Trade-Induced Skill Polarization

Grace Gu, Samreen Malik, Dario Pozzoli, Vera Rocha

Publikation: Working paperForskning

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Resumé

We study how the skill distribution in an economy responds to changes in wage gaps induced by trade integration. Using administrative data for Denmark (1993-2012), we conduct a two-step empirical analysis. In the first step, we predict changes in wage gaps that are triggered by exogenous trade shocks. In the second step, we estimate the impact of such changes on the skill distribution. The main results for Denmark show that both the average and the standard deviation of skills increase as a result of trade integration. We then extend our analysis to Portugal, using its administrative data (1993-2012), to shed light on the potential role the labor market and education policy may play in establishing the feedback effect of trade on the skill distribution. Finally, we provide a theoretical intuition to rationalize both sets of results.
OriginalsprogEngelsk
Udgivelses stedFrederiksberg
UdgiverCopenhagen Business School, CBS
Antal sider57
StatusUdgivet - 2018
NavnDepartment of Economics. Copenhagen Business School. Working paper
Nummer6-2018

Emneord

  • Skill polarization
  • Skill upgrading
  • Trade integration and labor market frictions

Citer dette

Gu, G., Malik, S., Pozzoli, D., & Rocha, V. (2018). Trade-Induced Skill Polarization. Frederiksberg: Copenhagen Business School, CBS. Department of Economics. Copenhagen Business School. Working paper , Nr. 6-2018
Gu, Grace ; Malik, Samreen ; Pozzoli, Dario ; Rocha, Vera. / Trade-Induced Skill Polarization. Frederiksberg : Copenhagen Business School, CBS, 2018. (Department of Economics. Copenhagen Business School. Working paper ; Nr. 6-2018).
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Gu, G, Malik, S, Pozzoli, D & Rocha, V 2018 'Trade-Induced Skill Polarization' Copenhagen Business School, CBS, Frederiksberg.

Trade-Induced Skill Polarization. / Gu, Grace; Malik, Samreen; Pozzoli, Dario ; Rocha, Vera.

Frederiksberg : Copenhagen Business School, CBS, 2018.

Publikation: Working paperForskning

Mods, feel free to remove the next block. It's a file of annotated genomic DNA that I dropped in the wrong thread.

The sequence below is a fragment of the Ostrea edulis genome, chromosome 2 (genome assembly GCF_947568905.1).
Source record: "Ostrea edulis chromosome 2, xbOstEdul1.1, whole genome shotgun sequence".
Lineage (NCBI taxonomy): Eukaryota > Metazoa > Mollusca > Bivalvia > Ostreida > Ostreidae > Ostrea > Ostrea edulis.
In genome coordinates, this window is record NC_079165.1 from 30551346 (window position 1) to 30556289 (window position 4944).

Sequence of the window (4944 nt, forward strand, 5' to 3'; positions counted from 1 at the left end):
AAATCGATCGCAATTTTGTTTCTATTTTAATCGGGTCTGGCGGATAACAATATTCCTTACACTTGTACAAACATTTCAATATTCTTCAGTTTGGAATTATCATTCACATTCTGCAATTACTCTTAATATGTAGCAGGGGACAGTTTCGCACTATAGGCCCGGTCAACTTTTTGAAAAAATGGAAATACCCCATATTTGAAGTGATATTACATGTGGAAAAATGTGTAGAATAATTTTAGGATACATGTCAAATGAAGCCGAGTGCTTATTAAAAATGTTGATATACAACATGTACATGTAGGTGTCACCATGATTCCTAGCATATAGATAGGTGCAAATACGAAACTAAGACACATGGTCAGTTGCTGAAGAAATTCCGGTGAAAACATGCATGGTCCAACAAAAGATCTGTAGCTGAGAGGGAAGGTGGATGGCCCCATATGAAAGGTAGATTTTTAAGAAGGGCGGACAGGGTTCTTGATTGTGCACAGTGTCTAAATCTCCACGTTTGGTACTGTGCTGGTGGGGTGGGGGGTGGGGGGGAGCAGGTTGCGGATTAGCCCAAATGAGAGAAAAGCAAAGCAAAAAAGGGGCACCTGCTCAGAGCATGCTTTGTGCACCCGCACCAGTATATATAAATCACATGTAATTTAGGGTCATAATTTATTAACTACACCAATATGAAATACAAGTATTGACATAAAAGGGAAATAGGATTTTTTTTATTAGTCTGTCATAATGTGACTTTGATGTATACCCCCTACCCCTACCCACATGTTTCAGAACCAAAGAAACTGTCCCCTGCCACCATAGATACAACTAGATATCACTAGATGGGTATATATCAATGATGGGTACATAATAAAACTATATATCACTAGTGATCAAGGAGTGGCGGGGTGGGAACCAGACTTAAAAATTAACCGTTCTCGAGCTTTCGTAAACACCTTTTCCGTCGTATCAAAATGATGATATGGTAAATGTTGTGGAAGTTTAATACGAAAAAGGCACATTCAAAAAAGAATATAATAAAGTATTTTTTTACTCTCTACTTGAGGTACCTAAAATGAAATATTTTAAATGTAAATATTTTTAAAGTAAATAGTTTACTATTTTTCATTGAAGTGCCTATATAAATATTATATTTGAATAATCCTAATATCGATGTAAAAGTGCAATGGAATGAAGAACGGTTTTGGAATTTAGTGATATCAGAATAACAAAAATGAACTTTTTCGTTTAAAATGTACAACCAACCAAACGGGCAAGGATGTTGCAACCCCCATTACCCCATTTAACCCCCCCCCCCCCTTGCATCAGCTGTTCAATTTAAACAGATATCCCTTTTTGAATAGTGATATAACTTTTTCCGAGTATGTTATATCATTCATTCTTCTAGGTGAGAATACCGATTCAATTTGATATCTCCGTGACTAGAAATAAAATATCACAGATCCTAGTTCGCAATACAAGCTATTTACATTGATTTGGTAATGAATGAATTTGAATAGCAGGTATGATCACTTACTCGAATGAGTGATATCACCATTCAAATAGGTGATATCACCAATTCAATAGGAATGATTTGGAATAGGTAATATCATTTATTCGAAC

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AU - Gu, Grace

AU - Malik, Samreen

AU - Pozzoli, Dario

AU - Rocha, Vera

PY - 2018

Y1 - 2018

N2 - We study how the skill distribution in an economy responds to changes in wage gaps induced by trade integration. Using administrative data for Denmark (1993-2012), we conduct a two-step empirical analysis. In the first step, we predict changes in wage gaps that are triggered by exogenous trade shocks. In the second step, we estimate the impact of such changes on the skill distribution. The main results for Denmark show that both the average and the standard deviation of skills increase as a result of trade integration. We then extend our analysis to Portugal, using its administrative data (1993-2012), to shed light on the potential role the labor market and education policy may play in establishing the feedback effect of trade on the skill distribution. Finally, we provide a theoretical intuition to rationalize both sets of results.

AB - We study how the skill distribution in an economy responds to changes in wage gaps induced by trade integration. Using administrative data for Denmark (1993-2012), we conduct a two-step empirical analysis. In the first step, we predict changes in wage gaps that are triggered by exogenous trade shocks. In the second step, we estimate the impact of such changes on the skill distribution. The main results for Denmark show that both the average and the standard deviation of skills increase as a result of trade integration. We then extend our analysis to Portugal, using its administrative data (1993-2012), to shed light on the potential role the labor market and education policy may play in establishing the feedback effect of trade on the skill distribution. Finally, we provide a theoretical intuition to rationalize both sets of results.

KW - Skill polarization

KW - Skill upgrading

KW - Trade integration and labor market frictions

KW - Skill polarization

KW - Skill upgrading

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Gu G, Malik S, Pozzoli D, Rocha V. Trade-Induced Skill Polarization. Frederiksberg: Copenhagen Business School, CBS. 2018.